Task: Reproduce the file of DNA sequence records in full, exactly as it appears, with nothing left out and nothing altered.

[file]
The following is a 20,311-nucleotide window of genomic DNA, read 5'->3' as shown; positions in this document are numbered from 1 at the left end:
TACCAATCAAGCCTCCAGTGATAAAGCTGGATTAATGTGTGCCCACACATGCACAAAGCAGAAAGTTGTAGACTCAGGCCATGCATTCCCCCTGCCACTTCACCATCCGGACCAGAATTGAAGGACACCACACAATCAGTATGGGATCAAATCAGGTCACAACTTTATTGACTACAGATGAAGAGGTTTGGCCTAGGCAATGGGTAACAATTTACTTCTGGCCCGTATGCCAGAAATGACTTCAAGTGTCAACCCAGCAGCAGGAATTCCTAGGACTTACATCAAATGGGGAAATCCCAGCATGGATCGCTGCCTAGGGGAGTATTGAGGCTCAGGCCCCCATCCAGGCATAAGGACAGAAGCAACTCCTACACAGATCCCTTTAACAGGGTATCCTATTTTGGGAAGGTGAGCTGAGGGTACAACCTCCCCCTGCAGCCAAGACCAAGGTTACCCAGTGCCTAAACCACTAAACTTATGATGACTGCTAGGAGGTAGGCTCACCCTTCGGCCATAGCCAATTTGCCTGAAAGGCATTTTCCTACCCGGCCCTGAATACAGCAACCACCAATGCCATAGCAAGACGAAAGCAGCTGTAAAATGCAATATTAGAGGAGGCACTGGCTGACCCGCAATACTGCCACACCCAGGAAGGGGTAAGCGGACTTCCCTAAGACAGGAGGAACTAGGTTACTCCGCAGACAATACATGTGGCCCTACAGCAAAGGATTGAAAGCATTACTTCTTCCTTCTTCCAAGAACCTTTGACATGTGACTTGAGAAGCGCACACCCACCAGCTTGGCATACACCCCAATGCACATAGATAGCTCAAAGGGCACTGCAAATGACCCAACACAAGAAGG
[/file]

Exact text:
The following is a 20,311-nucleotide window of genomic DNA, read 5'->3' as shown; positions in this document are numbered from 1 at the left end:
TACCAATCAAGCCTCCAGTGATAAAGCTGGATTAATGTGTGCCCACACATGCACAAAGCAGAAAGTTGTAGACTCAGGCCATGCATTCCCCCTGCCACTTCACCATCCGGACCAGAATTGAAGGACACCACACAATCAGTATGGGATCAAATCAGGTCACAACTTTATTGACTACAGATGAAGAGGTTTGGCCTAGGCAATGGGTAACAATTTACTTCTGGCCCGTATGCCAGAAATGACTTCAAGTGTCAACCCAGCAGCAGGAATTCCTAGGACTTACATCAAATGGGGAAATCCCAGCATGGATCGCTGCCTAGGGGAGTATTGAGGCTCAGGCCCCCATCCAGGCATAAGGACAGAAGCAACTCCTACACAGATCCCTTTAACAGGGTATCCTATTTTGGGAAGGTGAGCTGAGGGTACAACCTCCCCCTGCAGCCAAGACCAAGGTTACCCAGTGCCTAAACCACTAAACTTATGATGACTGCTAGGAGGTAGGCTCACCCTTCGGCCATAGCCAATTTGCCTGAAAGGCATTTTCCTACCCGGCCCTGAATACAGCAACCACCAATGCCATAGCAAGACGAAAGCAGCTGTAAAATGCAATATTAGAGGAGGCACTGGCTGACCCGCAATACTGCCACACCCAGGAAGGGGTAAGCGGACTTCCCTAAGACAGGAGGAACTAGGTTACTCCGCAGACAATACATGTGGCCCTACAGCAAAGGATTGAAAGCATTACTTCTTCCTTCTTCCAAGAACCTTTGACATGTGACTTGAGAAGCGCACACCCACCAGCTTGGCATACACCCCAATGCACATAGATAGCTCAAAGGGCACTGCAAATGACCCAACACAAGAAGG